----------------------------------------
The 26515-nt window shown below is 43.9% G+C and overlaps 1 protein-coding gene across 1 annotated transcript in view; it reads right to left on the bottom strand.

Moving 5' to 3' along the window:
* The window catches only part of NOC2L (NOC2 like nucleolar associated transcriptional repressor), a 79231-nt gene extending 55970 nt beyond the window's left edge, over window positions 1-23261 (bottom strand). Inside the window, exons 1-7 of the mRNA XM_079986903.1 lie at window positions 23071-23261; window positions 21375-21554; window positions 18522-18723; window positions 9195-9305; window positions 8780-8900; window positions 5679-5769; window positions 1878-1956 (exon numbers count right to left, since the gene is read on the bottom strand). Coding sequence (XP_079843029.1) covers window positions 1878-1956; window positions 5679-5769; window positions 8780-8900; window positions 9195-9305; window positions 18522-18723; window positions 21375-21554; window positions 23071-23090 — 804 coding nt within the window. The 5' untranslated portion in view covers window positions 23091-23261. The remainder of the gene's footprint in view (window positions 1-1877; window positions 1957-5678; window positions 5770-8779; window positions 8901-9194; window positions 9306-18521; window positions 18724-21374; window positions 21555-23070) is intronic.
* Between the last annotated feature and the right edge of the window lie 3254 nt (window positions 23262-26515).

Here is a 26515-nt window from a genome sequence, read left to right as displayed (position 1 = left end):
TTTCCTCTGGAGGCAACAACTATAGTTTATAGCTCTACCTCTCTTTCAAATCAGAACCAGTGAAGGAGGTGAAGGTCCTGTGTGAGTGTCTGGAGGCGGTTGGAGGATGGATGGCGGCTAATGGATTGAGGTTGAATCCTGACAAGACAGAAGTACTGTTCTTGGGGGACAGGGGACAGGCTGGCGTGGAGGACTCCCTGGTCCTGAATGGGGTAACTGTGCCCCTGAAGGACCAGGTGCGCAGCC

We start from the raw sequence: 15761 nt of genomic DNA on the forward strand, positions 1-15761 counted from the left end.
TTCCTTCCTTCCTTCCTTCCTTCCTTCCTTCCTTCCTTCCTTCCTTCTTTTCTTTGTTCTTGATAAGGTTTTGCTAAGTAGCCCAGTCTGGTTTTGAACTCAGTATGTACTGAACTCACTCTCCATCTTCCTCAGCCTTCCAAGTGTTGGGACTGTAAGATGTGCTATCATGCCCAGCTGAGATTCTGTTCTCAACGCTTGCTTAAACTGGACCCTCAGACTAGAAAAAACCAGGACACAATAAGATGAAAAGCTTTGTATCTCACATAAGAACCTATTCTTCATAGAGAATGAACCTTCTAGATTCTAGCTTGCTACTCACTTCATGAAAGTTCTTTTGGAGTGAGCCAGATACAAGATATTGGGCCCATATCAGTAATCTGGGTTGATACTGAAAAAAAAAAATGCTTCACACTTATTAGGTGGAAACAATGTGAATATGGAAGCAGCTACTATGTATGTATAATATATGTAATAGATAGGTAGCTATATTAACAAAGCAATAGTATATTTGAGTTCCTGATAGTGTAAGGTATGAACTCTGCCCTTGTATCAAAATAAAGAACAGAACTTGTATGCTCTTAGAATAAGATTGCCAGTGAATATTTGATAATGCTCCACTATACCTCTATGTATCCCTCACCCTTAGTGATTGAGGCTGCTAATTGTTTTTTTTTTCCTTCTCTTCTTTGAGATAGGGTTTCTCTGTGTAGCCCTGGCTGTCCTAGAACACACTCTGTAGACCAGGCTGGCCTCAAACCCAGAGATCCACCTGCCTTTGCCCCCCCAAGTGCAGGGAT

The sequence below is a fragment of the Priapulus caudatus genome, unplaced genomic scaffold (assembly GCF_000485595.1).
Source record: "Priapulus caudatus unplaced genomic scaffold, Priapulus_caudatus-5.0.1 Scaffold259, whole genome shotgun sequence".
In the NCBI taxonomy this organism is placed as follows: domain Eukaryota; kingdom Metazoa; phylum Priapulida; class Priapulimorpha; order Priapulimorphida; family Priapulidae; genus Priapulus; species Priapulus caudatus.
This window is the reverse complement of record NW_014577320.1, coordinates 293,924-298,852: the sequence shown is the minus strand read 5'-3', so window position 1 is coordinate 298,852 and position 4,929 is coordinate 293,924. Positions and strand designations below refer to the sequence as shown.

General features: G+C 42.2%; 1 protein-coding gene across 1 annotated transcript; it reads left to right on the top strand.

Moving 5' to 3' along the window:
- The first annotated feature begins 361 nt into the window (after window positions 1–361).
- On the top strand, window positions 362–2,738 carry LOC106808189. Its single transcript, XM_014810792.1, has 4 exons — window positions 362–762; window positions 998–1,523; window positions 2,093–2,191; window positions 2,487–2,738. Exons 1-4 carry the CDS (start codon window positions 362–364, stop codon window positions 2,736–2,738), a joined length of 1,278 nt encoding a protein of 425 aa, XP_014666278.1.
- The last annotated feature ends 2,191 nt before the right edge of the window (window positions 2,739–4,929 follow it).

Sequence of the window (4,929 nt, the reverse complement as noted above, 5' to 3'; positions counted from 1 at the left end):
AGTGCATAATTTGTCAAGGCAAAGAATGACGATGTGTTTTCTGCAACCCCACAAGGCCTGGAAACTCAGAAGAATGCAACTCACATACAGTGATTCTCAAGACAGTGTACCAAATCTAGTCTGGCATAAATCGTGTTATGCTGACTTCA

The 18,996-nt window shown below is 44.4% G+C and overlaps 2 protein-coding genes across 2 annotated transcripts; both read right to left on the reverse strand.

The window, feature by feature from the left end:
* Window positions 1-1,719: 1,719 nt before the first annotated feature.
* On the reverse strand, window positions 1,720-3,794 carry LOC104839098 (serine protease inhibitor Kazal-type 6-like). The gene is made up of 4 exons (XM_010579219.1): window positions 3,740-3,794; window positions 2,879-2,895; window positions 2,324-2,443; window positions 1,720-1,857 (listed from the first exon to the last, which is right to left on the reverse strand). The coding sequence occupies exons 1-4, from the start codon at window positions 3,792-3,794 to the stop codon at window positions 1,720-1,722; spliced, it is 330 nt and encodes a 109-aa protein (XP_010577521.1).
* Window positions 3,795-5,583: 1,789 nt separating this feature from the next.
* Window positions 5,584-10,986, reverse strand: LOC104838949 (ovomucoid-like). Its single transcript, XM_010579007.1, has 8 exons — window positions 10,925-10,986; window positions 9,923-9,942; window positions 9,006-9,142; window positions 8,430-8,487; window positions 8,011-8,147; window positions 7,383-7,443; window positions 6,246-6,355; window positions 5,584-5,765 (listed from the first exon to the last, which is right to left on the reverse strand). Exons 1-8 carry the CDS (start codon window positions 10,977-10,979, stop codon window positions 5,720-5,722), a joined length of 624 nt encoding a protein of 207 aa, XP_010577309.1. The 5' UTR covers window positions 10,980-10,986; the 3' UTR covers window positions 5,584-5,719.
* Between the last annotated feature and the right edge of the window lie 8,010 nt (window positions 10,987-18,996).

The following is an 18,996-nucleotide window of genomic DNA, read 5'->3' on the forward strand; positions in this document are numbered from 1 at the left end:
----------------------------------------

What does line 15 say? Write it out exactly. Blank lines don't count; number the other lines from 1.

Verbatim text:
- The first annotated feature begins 361 nt into the window (after window positions 1–361).